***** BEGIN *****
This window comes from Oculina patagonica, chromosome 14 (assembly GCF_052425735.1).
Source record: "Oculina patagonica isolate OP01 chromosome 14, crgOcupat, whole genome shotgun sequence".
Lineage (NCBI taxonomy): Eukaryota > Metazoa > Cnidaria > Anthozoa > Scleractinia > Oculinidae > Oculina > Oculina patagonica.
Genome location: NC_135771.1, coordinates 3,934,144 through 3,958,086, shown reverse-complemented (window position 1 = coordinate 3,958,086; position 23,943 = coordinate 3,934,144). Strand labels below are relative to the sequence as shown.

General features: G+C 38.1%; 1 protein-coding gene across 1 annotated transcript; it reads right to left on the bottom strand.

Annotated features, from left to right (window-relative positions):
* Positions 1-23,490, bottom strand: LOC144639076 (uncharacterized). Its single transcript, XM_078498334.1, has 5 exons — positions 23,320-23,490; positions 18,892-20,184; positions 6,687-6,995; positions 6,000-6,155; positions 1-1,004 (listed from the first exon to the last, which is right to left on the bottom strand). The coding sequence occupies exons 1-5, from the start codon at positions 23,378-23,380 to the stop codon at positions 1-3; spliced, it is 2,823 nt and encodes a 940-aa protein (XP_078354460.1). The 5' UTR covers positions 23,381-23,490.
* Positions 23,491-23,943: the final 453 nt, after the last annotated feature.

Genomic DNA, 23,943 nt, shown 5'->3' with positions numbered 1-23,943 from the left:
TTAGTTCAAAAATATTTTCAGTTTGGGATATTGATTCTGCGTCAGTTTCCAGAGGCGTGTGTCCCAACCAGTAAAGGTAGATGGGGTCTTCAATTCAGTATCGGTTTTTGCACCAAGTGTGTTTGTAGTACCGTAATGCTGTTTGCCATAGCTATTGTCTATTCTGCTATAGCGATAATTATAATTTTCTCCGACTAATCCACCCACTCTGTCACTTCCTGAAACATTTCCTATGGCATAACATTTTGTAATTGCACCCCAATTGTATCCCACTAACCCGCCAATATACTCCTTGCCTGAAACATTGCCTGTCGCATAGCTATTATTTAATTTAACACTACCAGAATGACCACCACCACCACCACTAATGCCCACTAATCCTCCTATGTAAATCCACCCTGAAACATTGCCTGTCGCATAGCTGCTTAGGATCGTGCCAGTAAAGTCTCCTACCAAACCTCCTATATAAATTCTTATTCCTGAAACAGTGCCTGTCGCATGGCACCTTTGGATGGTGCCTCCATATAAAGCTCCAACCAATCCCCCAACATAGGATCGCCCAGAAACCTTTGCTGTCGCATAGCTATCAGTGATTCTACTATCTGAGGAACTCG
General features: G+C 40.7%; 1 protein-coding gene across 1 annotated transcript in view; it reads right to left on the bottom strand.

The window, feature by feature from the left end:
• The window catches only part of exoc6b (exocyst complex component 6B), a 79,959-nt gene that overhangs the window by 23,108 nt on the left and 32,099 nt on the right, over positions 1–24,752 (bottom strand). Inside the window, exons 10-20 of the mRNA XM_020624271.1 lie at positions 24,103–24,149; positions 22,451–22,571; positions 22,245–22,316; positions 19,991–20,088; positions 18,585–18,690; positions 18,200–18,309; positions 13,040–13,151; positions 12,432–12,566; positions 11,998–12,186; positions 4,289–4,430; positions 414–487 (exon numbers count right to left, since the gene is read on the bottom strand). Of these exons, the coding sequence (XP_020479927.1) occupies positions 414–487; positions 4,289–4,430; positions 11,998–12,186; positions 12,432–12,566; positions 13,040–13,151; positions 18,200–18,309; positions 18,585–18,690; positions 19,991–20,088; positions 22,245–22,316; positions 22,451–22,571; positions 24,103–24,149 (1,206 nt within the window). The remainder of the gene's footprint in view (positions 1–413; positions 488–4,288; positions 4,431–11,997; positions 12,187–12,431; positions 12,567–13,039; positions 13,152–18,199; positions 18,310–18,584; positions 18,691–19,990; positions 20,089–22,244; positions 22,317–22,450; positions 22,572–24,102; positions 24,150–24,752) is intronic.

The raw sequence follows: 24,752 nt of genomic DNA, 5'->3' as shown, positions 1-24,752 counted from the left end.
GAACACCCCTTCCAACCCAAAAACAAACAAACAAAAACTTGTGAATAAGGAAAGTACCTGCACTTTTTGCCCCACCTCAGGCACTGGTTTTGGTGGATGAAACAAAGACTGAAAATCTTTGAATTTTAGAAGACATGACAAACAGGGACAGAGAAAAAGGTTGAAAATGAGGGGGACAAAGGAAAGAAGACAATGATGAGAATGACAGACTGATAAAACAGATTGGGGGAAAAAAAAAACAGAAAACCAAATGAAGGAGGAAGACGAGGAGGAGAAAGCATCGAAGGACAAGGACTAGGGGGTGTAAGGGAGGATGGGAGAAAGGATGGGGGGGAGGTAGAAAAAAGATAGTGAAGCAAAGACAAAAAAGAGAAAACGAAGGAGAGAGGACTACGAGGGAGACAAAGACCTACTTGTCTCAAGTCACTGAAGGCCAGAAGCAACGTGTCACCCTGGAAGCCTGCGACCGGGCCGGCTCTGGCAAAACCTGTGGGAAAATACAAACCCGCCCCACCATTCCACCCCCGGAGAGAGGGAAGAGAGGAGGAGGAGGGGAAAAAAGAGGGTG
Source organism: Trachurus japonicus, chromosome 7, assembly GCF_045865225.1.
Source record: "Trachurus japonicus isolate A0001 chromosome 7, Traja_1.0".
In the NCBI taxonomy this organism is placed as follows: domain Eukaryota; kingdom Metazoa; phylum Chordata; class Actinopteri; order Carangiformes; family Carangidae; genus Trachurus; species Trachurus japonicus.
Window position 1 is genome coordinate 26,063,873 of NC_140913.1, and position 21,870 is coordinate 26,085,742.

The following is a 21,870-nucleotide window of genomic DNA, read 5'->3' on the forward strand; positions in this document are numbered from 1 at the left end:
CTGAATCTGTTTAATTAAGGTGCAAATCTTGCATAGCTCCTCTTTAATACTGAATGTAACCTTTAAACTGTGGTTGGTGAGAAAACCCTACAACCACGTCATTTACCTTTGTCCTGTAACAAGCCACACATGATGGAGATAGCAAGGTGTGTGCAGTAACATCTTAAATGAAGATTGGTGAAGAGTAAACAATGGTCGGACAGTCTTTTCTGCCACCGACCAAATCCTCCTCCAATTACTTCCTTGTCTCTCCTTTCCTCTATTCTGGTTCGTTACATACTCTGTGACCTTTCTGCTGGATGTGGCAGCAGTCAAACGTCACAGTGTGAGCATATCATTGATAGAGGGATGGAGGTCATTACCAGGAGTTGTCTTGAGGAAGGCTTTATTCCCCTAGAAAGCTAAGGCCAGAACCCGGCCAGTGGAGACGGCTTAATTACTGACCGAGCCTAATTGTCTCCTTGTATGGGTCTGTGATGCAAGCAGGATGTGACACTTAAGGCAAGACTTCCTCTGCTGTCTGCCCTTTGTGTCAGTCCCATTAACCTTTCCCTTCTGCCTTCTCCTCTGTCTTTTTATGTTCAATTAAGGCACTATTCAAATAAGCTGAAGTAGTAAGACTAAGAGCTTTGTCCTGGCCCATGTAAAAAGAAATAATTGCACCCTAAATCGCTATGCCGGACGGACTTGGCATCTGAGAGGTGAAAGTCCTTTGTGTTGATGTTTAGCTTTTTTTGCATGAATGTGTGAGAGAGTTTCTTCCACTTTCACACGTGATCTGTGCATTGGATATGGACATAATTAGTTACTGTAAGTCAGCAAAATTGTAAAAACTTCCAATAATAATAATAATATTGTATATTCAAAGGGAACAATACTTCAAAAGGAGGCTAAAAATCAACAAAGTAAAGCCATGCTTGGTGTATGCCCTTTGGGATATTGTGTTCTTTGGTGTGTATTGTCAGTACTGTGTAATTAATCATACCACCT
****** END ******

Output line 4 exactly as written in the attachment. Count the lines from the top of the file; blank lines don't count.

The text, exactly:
Genome location: NC_135771.1, coordinates 3,934,144 through 3,958,086, shown reverse-complemented (window position 1 = coordinate 3,958,086; position 23,943 = coordinate 3,934,144). Strand labels below are relative to the sequence as shown.